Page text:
Fifteen Years

I only have one cat now. I used to have two but a few months ago, the older cat died. He was fifteen but I am still very sad. I am keenly aware that I am experiencing this mourning as one half. I still think of my two cats as one entity, two halves of a pair. So in a way, it’s almost like the cat who died is still here.  I have lost half, but not all.  When the other cat dies, I think I will be a lot sadder, and that’s a little frightening because I’m pretty sad.

Right now, my cat is rolling around on the floor looking like a beached whale. He has almost enough personality for two. I’m glad he didn’t go first because the other cat was the needy one. I think my living cat might prefer being an only cat, in all honesty. I often wish he could tell me.

Fifteen years is a long time. Fifteen years ago I was 21 and living in Massachusetts in a 3 bedroom apartment with 4 other people. It’s hard to conceive that that person was me, and I am still me. It seems like another planet, a chapter in a book. I have old journals from then, sealed up in a box that I am afraid to open. For some reason I do not want to revisit any of that past. I cringe with embarrassment just thinking about it. Feeling sad at age 36 is uncomfortable, but not impossible. At 21 I did not feel sad, I felt a sworling vortex of despair. Or so my vague memories tell me. I could read what I wrote and find out, and I will someday, but not yet.

I wonder if other people forget all the incredibly stupid, selfish, ill-conceived, dangerous things they did in their youth and that’s why people my age seem to have become incredibly judgmental and self-righteous. Sometimes I really do wonder if having children destroys the part of your brain that remembers what it is like to be young. I know those very same self-righteous judging people did the stupid, selfish, ill-conceived dangerous things, whether they remember or not. I remember.

I have this theory that every single person, self included, has at least one belief that is just 100% wrong and they have no idea about it. Think about it. When someone is wrong, they don’t know it so why would you? And whatever it is, it’s something big.

Fifteen years ago tonight. We were probably sitting around the table in our kitchen, which served as our living room since the living room was used as a bedroom. We were probably drinking, smoking pot, and playing Rummy. Or maybe tonight was the night we went to that party and he got drunk and/or lost his shit.  Maybe, fifteen years ago tonight, was the night that my best friend, whose life felt so intertwined with my own as to be indivisible, confessed he had knocked her to the ground before. And when he got home from the party where he had caused the scene, he used his knives and swords to slash up our furniture before pinning her to the wall by her throat. Lesson 1: never trust a man with a knife collection.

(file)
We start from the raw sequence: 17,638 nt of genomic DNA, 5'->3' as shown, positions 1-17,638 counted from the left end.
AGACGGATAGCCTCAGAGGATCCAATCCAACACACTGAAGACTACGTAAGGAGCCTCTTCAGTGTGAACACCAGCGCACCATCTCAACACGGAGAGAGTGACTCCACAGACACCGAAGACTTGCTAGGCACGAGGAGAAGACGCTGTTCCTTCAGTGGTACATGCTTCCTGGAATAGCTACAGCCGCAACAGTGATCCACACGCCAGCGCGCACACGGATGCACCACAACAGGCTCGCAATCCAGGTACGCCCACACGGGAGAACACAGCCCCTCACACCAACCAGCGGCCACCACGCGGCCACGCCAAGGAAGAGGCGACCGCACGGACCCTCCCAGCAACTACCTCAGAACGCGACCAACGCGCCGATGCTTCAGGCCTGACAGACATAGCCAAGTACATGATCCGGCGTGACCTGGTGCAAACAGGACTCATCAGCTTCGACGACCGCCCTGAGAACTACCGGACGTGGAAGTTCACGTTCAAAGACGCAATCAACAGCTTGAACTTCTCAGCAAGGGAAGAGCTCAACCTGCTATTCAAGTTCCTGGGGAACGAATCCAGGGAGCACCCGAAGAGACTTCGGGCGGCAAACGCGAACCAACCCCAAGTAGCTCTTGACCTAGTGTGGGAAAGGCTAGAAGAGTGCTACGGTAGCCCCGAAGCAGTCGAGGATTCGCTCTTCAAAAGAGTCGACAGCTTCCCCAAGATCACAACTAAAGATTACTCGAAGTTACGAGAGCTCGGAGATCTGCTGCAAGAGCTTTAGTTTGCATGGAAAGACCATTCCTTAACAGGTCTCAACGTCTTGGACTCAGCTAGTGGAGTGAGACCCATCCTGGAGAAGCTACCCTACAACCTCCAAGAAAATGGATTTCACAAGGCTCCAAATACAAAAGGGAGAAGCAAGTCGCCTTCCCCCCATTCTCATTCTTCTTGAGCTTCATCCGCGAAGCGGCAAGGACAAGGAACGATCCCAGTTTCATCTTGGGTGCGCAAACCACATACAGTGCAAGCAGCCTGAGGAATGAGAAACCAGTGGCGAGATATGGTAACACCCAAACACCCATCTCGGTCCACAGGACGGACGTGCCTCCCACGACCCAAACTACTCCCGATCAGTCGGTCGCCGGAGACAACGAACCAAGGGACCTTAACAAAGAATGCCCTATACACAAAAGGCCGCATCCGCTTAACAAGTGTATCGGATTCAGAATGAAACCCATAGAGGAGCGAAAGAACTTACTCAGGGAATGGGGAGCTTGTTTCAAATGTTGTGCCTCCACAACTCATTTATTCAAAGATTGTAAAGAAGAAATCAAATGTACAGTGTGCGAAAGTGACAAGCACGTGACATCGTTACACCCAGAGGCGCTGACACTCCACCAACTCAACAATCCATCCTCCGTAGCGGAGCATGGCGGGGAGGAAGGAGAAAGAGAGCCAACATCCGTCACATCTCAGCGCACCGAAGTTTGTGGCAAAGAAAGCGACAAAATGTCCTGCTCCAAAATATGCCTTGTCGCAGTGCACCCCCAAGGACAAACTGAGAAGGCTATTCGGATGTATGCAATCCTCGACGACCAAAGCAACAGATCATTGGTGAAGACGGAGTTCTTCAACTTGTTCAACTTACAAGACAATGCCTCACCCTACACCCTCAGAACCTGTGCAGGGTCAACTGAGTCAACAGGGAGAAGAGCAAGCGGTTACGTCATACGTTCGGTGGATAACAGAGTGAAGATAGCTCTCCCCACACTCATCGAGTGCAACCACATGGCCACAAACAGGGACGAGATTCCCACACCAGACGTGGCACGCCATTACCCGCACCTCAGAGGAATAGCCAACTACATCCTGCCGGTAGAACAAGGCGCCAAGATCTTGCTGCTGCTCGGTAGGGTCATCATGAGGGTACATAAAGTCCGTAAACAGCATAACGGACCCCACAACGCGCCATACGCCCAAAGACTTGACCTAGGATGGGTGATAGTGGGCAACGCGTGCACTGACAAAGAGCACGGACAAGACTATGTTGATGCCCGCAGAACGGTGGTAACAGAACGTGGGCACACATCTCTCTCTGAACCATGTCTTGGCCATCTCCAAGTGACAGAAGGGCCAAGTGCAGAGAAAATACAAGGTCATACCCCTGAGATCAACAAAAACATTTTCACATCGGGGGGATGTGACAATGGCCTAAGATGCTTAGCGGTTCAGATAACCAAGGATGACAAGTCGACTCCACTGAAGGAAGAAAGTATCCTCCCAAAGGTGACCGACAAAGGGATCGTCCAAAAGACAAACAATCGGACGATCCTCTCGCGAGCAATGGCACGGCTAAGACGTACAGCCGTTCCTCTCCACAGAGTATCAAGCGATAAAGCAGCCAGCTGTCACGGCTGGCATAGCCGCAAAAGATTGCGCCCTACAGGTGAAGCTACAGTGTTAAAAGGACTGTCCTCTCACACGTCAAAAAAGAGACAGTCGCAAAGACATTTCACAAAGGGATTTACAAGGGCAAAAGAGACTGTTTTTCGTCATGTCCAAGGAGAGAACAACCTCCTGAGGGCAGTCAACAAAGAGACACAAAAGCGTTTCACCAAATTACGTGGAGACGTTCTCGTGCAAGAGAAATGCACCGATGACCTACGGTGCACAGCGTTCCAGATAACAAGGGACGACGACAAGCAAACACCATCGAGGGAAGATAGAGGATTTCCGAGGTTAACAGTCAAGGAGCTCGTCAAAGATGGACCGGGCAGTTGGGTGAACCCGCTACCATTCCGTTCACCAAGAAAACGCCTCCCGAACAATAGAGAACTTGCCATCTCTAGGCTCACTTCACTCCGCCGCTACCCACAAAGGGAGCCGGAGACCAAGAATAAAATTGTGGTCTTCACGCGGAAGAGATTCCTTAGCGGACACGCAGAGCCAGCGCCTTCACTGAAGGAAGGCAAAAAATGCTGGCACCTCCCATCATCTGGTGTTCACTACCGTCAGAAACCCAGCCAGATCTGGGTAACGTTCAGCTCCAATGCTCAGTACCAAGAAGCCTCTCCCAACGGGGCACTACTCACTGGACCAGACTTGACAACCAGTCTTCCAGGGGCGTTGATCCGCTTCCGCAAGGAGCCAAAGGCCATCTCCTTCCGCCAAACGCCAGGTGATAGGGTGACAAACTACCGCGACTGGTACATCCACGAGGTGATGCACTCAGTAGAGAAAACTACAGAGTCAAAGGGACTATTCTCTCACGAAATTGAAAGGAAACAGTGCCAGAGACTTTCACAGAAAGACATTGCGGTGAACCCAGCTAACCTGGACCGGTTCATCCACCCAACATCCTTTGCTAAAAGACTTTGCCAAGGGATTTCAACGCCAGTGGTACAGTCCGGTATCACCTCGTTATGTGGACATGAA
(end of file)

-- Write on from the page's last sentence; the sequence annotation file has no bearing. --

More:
All this and more is all recorded in my box of journals that I kept religiously from age 15 to 25. What an age to choose to record. Maybe in another fifteen years, I will be ready to visit my past again, but then, maybe in fifteen years, I won’t want to look at today.


No Comments

I have decided to disable comments on this blog.  I am going to be writing autobiographical posts and posts about my point of view on various issues, especially as related to feminism and my experience as a woman.

I am writing to write, as the title of this blog states.

I am not writing to argue.

Sometimes I get really tired of the comment culture we have going on now.  It used to be, you read a news article and then you just thought about it or maybe discussed it with your friends and family.  Now there’s an endless stream of people vying for attention and trying to prove that they are right in comments.  I comment on a lot of articles on Facebook and sometimes I wonder why.  Who really cares?  I doubt an internet comment has ever changed someone’s mind.

Comments are antagonistic, and I have also been guilty of this.  There’s something about a comment section that just begs you to tell people they are wrong.  A lot of people are wrong and mean and stupid and it feels good to tell them so.  On the other hand, it’s not very pleasant when you’re the target of the comments.